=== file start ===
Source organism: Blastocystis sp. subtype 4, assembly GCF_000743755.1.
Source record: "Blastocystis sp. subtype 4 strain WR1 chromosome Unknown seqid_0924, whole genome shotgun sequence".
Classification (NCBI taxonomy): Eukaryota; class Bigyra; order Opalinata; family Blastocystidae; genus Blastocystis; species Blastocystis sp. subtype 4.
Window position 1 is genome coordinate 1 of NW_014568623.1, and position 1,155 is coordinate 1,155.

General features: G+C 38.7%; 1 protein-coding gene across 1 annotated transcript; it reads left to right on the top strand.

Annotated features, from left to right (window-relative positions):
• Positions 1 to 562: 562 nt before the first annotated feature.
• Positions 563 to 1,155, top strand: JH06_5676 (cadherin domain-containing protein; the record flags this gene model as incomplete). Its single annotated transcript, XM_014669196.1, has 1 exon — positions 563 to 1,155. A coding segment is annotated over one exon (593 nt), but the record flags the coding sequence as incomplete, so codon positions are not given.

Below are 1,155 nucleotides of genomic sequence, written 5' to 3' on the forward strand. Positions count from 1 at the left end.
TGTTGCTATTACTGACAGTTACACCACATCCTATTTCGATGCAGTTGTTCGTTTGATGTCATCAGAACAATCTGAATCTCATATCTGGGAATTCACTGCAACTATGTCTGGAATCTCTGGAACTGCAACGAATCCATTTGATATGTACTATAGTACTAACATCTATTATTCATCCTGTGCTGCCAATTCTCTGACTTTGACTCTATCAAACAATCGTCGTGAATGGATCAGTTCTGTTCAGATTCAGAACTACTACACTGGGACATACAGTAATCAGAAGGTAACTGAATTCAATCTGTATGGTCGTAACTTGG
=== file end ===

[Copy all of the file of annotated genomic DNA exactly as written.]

Source organism: Blastocystis sp. subtype 4, assembly GCF_000743755.1.
Source record: "Blastocystis sp. subtype 4 strain WR1 chromosome Unknown seqid_0924, whole genome shotgun sequence".
Classification (NCBI taxonomy): Eukaryota; class Bigyra; order Opalinata; family Blastocystidae; genus Blastocystis; species Blastocystis sp. subtype 4.
Window position 1 is genome coordinate 1 of NW_014568623.1, and position 1,155 is coordinate 1,155.

General features: G+C 38.7%; 1 protein-coding gene across 1 annotated transcript; it reads left to right on the top strand.

Annotated features, from left to right (window-relative positions):
• Positions 1 to 562: 562 nt before the first annotated feature.
• Positions 563 to 1,155, top strand: JH06_5676 (cadherin domain-containing protein; the record flags this gene model as incomplete). Its single annotated transcript, XM_014669196.1, has 1 exon — positions 563 to 1,155. A coding segment is annotated over one exon (593 nt), but the record flags the coding sequence as incomplete, so codon positions are not given.

Below are 1,155 nucleotides of genomic sequence, written 5' to 3' on the forward strand. Positions count from 1 at the left end.
TGTTGCTATTACTGACAGTTACACCACATCCTATTTCGATGCAGTTGTTCGTTTGATGTCATCAGAACAATCTGAATCTCATATCTGGGAATTCACTGCAACTATGTCTGGAATCTCTGGAACTGCAACGAATCCATTTGATATGTACTATAGTACTAACATCTATTATTCATCCTGTGCTGCCAATTCTCTGACTTTGACTCTATCAAACAATCGTCGTGAATGGATCAGTTCTGTTCAGATTCAGAACTACTACACTGGGACATACAGTAATCAGAAGGTAACTGAATTCAATCTGTATGGTCGTAACTTGG